Though hemophilia A and B are traditionally considered clinically indistinguishable, a study published in Blood Transfusion suggests that severe hemophilia B (factor IX deficiency) may be clinically less severe than hemophilia A (factor VIII deficiency), emphasizing a need to discuss further therapeutic options for each disorder.
The authors reviewed published studies to support this claim, determining that hemophilia B was milder than hemophilia A based on the following findings:
- Hemophilia B was associated with less-severe gene mutations: Null mutations, which are associated with a more severe clinical phenotype in severe hemophilia, are more prevalent in severe hemophilia A (~80%) than in severe hemophilia B (~60%).
- Hemophilia B was associated with less-severe clinical symptoms: The hemophilia severity score is higher in patients with severe hemophilia A than in those with severe hemophilia B. This was based on evidence from a large Canadian study showing that patients with severe hemophilia B bled less frequently than patients with hemophilia A, and an Italian study demonstrating that patients with hemophilia B had fewer hemarthroses and lower World Federation of Hemophilia ultrasound scores.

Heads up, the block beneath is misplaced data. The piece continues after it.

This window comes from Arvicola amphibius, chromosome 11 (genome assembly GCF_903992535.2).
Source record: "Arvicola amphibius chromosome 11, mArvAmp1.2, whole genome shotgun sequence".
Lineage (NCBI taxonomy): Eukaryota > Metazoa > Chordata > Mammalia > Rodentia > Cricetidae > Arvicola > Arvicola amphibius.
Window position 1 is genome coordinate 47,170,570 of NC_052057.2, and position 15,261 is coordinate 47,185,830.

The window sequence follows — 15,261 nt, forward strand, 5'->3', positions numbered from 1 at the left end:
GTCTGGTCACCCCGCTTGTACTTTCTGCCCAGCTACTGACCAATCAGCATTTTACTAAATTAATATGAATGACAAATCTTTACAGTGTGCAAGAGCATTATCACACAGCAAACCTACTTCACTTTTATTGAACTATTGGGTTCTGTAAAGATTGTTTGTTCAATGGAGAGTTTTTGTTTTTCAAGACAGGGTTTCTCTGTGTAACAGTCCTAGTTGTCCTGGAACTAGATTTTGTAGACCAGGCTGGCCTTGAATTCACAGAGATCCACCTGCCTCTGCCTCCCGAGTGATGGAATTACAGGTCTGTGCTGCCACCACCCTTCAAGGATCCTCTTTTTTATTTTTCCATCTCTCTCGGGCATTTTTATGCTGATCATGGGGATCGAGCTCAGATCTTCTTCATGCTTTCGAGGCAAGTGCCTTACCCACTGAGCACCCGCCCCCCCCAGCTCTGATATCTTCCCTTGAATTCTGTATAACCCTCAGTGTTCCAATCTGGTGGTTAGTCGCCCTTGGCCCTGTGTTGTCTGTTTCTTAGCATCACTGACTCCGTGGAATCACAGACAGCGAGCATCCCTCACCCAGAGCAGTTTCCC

- Patients with hemophilia B have less factor consumption: A clinical trial investigating long-acting factor VIII and factor IX products found that the rate of bleeding episodes during the 12 months prior to study enrollment was markedly lower in hemophilia B patients. There is also evidence to suggest that patients with hemophilia B use less replacement therapy annually compared with patients with hemophilia A.
“All in all, although the evidence presented here is not conclusive, there is a hint that severe hemophilia B may be clinically less severe than hemophilia A,” the researchers concluded. “These findings raise the question of when and at which dosages and intervals should prophylaxis be recommended to patients with severe FIX deficiency.”
Source: Franchini M and Mannucci PM. Haemophilia B is clinically less severe than haemophilia A: further evidence. Blood Transfus. 2016 October 4. [Epub ahead of print]